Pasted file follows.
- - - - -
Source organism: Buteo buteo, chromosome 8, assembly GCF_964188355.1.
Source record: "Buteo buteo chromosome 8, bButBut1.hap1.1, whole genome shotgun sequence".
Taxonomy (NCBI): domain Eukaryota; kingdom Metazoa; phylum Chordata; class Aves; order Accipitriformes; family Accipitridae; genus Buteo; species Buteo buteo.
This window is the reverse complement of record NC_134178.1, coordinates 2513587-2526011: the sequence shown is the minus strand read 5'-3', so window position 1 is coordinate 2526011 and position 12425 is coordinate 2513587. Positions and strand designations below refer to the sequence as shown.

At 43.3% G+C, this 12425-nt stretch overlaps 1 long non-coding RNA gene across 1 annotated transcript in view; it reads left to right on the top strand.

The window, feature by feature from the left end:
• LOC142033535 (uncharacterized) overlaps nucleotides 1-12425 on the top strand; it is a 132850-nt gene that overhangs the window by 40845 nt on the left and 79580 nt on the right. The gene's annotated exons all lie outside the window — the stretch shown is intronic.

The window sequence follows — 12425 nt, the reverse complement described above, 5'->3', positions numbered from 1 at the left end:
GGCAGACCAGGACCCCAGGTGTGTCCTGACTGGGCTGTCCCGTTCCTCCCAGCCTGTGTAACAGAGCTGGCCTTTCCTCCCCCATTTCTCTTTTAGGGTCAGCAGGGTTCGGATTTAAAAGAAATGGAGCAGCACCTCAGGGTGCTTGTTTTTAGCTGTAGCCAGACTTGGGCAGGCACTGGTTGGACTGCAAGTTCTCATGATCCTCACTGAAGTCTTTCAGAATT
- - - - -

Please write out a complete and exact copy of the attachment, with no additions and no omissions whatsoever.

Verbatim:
Source organism: Buteo buteo, chromosome 8, assembly GCF_964188355.1.
Source record: "Buteo buteo chromosome 8, bButBut1.hap1.1, whole genome shotgun sequence".
Taxonomy (NCBI): domain Eukaryota; kingdom Metazoa; phylum Chordata; class Aves; order Accipitriformes; family Accipitridae; genus Buteo; species Buteo buteo.
This window is the reverse complement of record NC_134178.1, coordinates 2513587-2526011: the sequence shown is the minus strand read 5'-3', so window position 1 is coordinate 2526011 and position 12425 is coordinate 2513587. Positions and strand designations below refer to the sequence as shown.

At 43.3% G+C, this 12425-nt stretch overlaps 1 long non-coding RNA gene across 1 annotated transcript in view; it reads left to right on the top strand.

The window, feature by feature from the left end:
• LOC142033535 (uncharacterized) overlaps nucleotides 1-12425 on the top strand; it is a 132850-nt gene that overhangs the window by 40845 nt on the left and 79580 nt on the right. The gene's annotated exons all lie outside the window — the stretch shown is intronic.

The window sequence follows — 12425 nt, the reverse complement described above, 5'->3', positions numbered from 1 at the left end:
GGCAGACCAGGACCCCAGGTGTGTCCTGACTGGGCTGTCCCGTTCCTCCCAGCCTGTGTAACAGAGCTGGCCTTTCCTCCCCCATTTCTCTTTTAGGGTCAGCAGGGTTCGGATTTAAAAGAAATGGAGCAGCACCTCAGGGTGCTTGTTTTTAGCTGTAGCCAGACTTGGGCAGGCACTGGTTGGACTGCAAGTTCTCATGATCCTCACTGAAGTCTTTCAGAATT